Last year's break from drought has given a smattering of cached nuts a chance to sprout—but young trees need to withstand ever-warmer temperatures, more drought, more beetle outbreaks, and possibly wildfire.

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Nuclear technology may help bring early mammal evolution into focus
A team of scientists from the U.S., Scotland, China and Brazil are working together to create the most detailed early mammal family tree to date.

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A.I. helps predict when/where next big earthquake will be
A growing number of scientists say changes in the way they can analyze massive amounts of seismic data can help them better understand earthquakes.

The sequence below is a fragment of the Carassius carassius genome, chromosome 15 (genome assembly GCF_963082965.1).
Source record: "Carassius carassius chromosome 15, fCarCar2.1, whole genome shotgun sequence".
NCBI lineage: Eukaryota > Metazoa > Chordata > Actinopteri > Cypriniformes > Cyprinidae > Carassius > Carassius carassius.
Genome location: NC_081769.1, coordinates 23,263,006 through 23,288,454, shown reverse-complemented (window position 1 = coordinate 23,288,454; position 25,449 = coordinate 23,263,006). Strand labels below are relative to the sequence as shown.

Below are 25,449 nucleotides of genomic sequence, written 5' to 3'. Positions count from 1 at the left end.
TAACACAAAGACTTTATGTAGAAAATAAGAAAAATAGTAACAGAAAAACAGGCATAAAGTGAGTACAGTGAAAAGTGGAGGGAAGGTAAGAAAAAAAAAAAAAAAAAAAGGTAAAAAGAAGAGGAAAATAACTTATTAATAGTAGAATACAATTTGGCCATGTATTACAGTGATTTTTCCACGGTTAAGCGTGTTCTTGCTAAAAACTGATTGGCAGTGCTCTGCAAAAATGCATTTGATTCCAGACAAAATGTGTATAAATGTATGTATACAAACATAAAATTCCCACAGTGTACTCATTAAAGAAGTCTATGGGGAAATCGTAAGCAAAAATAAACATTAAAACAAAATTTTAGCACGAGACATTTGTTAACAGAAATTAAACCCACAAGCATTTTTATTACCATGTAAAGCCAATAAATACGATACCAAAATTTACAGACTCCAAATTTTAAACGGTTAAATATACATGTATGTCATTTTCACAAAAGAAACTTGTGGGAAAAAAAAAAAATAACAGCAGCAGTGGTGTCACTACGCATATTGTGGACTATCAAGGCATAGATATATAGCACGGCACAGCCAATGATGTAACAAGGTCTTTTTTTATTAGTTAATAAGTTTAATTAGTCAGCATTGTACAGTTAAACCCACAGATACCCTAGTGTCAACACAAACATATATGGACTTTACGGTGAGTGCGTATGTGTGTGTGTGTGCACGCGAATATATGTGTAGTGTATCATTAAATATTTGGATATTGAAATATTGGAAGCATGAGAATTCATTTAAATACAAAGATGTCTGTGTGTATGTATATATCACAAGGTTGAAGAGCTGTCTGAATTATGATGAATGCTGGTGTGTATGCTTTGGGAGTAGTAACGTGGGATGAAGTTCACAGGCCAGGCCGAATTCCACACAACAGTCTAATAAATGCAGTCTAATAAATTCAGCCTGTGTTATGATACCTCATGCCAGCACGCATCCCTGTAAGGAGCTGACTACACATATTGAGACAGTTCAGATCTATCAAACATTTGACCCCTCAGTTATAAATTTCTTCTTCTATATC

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R&D Magazine announces 2018 Scientist of the Year R&D
R&D Magazine is proud to announce Los Alamos National Laboratory theoretical biologist Bette Korber, PhD, as the 2018 Scientist of the Year.

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America's security depends on nurturing cutting-edge science
In recent decades we have learned that not every major strategic threat to our country would likely come on the tip of a nuclear warhead. How can we prepare for an unanticipated threat?

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Scientists want to launch a satellite to make an artificial aurora
CONNEX consists mainly of a satellite that will fire electron particles at the planet. Those particles will be captured by the magnetosphere and make it to the ionosphere as artificial aurora.